Building the Data Warehouse

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The data warehouse is the ideal place to store external and unstructured data. If external and unstructured data is not stored in a centrally located place, several problems are sure to arise. Figure 8.2 shows that when this type of data enters the corporation in an undisciplined fashion, the identity of the source of the data is lost, and there is no coordination whatsoever in the orderly use of the data.


Typically, when external data is not entered into the data warehouse, it comes into the corporation by means of the PC. There is nothing wrong per se with entering data at the PC level. But almost always, the data is entered manually through a spreadsheet, and absolutely no attempt to is made capture information about its source. For example, in Figure 8.2 an analyst sees a report in the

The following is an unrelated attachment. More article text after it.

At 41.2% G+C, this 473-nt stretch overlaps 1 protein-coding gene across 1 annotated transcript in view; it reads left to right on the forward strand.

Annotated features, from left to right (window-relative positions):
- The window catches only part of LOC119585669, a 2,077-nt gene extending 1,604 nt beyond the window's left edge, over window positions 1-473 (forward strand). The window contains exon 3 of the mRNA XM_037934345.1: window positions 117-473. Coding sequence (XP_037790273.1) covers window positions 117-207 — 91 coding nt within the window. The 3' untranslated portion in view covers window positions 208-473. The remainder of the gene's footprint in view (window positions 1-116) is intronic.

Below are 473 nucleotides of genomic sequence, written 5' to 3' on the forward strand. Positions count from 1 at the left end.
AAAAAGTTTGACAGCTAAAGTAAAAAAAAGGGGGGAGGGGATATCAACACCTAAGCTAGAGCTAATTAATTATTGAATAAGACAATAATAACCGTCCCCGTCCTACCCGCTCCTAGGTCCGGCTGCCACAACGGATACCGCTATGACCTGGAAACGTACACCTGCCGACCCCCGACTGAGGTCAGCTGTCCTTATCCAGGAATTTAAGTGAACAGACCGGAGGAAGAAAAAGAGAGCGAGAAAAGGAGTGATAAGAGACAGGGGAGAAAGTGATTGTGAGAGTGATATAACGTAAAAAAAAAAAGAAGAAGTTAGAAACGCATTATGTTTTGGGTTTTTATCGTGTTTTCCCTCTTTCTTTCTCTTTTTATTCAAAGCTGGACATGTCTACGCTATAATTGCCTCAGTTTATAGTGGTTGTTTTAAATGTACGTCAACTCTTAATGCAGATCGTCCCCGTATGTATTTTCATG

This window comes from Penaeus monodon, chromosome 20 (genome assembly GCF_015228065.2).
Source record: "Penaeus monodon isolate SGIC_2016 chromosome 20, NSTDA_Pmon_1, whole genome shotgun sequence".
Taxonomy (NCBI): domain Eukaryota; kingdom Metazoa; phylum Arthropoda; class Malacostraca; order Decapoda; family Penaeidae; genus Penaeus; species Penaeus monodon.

existing


systems


data


warehouse


Figure 8.1 External and unstructured data both belong in the data warehouse.



Business Week


Wall Street Journal


Fortune


Forbes


Kiplinger

Newsweek


Barron’s


Figure 8.2 Problems with unstructured data.



Los Angeles Times


Wall Street Journal. The next day, the analyst uses the data from the Wall Street Journal as part of a report, but the original source of the data is lost as it is entered into the corporate mainstream of data.


Another difficulty with the laissez-faire approach to external data is that at a later time it is hard to recall the data. It is entered into the corporation’s systems, used once, and then it disappears. Even a few weeks later, it is hard to find and then reprocess the data for further use. This is unfortunate because much of the data coming from external sources is quite useful over the spectrum of time.

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